Massey (2010) and Massey et al. (2016) simulated the movement of the landslide under static conditions adopting (i) the lowest recorded piezometric head levels when the landslide was not accelerating; (ii) the mean maximum recorded piezometric head levels prior to the onset of the monitored periods of accelerated landslide movement, called “base levels”; and (iii) the mean maximum piezometric head levels recorded during the periods of accelerated landslide movement. They did this to calibrate the numerical models and adopted shear-strength parameters with the monitored movement and piezometric head levels recorded on the landslide. Using the calibrated models, and adopting the piezometric base levels, Massey et al. (2016) simulated the response of the landslide to 14 earthquakes, whose accelerograms span the range and type of earthquakes that could affect the site, with peak ground accelerations up to a 10 000-year return period (Stirling et al., 2012). The simulations adopted the decoupled method of Makdisi and Seed (1978), which is a modified version of the classic Newmark (1965) sliding block method that accounts for the dynamic response of the landslide mass as well as the permanent displacements accrued along the slide surface in response to the simulated earthquake. Massey et al. (2016) used the relationship between the yield acceleration (KY) and the maximum average acceleration of the landslide mass (Kmax) caused by an earthquake to determine the likely range of permanent displacements of the Utiku landslide in response to each of the 14 simulated earthquakes. KY was used to represent the critical yield acceleration, defined by Seed and Goodman (1964) as the minimum acceleration required to produce movement of the mass along a given slide surface. This effectively represents the increase in shear stress needed to reach the Mohr–Coulomb failure envelope of the slide surface material. Kmax was used to represent the peak average acceleration experienced by a given landslide mass along a given slide surface in response to the simulated earthquake. Simulated permanent landslide displacements were plotted against the ratio of ${K}_{\mathrm{Y}}/{K}_{max}$. Thus, where ${K}_{\mathrm{Y}}/{K}_{max}<\mathrm{1.0}$, they represent a state where the shear stresses along the simulated slide surface exceed the Mohr–Coulomb failure envelope of the slide surface material and permanent displacement can occur, with larger displacements occurring at lower ratios. A ratio of 1.0 would indicate a state where any increase in shear stress would initiate movement, i.e. a safety factor of 1.0. The simulated landslide mass will not move at ${K}_{\mathrm{Y}}/{K}_{max}>\mathrm{1.0}$.

Annual frequencies of the peak ground accelerations (PGAs) from each of the 14 simulated accelerograms were estimated from the hazard curve for the site assuming Site Class B (Rock) (NZS1170) and adopting the New Zealand National Seismic Hazard Model (Stirling et al., 2012). Using the method of Moon et al. (2005), Massey et al. (2016) estimated that the mean annual permanent displacement of the landslide in response to the simulated earthquakes is 0.005–0.05 m yr−1 compared with historical and recent movement rates of the landslide (1972 to 2015), controlled by porewater pressure, that range from 0.04 to 0.07 m yr−1. The historical movement rates are similar to pre-historical rates (0.05–0.07 m yr−1) derived from radiocarbon dating and geomorphic indices. Thus, the results suggest that earthquake-induced displacements are not the primary driver of the long-term movement rate of the Utiku landslide.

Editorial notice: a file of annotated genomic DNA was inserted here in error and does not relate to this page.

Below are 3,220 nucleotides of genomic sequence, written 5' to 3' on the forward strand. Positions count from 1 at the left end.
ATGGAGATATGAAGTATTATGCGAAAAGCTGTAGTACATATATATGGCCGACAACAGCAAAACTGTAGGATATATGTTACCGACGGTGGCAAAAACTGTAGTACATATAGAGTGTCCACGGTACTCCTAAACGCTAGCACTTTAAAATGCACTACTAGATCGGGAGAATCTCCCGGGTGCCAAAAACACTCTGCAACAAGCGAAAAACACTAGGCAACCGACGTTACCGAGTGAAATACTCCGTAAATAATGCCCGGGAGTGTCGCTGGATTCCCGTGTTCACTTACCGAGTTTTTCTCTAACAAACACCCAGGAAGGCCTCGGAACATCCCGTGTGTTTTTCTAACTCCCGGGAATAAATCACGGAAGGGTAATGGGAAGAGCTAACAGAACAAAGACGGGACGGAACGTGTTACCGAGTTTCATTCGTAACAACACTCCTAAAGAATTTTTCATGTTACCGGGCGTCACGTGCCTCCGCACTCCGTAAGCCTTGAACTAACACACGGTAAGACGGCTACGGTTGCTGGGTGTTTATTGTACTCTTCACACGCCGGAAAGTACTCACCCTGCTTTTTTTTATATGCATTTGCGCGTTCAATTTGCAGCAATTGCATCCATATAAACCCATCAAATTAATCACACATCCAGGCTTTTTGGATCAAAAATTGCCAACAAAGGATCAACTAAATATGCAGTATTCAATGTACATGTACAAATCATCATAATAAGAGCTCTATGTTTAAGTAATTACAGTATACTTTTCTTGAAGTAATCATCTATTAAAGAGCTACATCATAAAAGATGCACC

3 Material characteristics and laboratory methods

## 3.1 Material sampling and physical properties

To obtain representative North Island Neogene mudstone samples, a 3 m deep trench was excavated into the active shear zone in the lower section of the Utiku landslide complex (Fig. 1a). To minimise sample disturbance and maintain field moisture conditions, block samples were hand dug from trench walls before being packaged and transported to the GNS laboratories for testing.

Physical property tests demonstrated that this material has a natural moisture content of 27.5 % with a liquid limit of 80 % and plastic limit of 37 %. The Atterberg limits indicate the mudstone is close to the boundary between very high plasticity silt and very high plasticity clay (defined in accordance with BS5930; BSI 1990).

## 3.2 Shear box experiments

A suite of direct shear experiments was conducted in a dynamic back-pressured shear box (DBPSB). The DBPSB is a highly modified direct shear device, constructed by GDS Instruments Ltd and described in detail by Brain et al. (2015) and Carey et al. (2016, 2017). The apparatus can function as both a conventional direct shear and also a back-pressured shear machine and provides both static and dynamic control of horizontal (shear) and axial (normal) force and displacement, total stress, and effective stress. In addition, sample porewater pressure can be monitored throughout each experiment (Fig. 3).

Figure 3Schematic diagram of the dynamic back-pressured shear box.

Samples were fully saturated to simulate the shear zone conditions within the landslide complex during periods of movement using the methodology previously described by Carey et al. (2016). Consolidation was undertaken at effective stresses of 150 and 400 kPa by maintaining the total normal stress after saturation and reducing the back pressure. The normal load was applied through a feedback-controlled actuator that permitted the control of stress and sample displacement.

Following consolidation, three samples (UTA, UTB and UTC) were subject to an initial drained direct shear test (Table 1) to determine the Mohr–Coulomb strength envelope of the soil, and to generate a pre-existing shear surface for further testing. A slow displacement rate (0.001 mm min−1) was used to prevent the development of excess porewater pressures, and a full shear reversal was completed on each sample to ensure residual strength was achieved.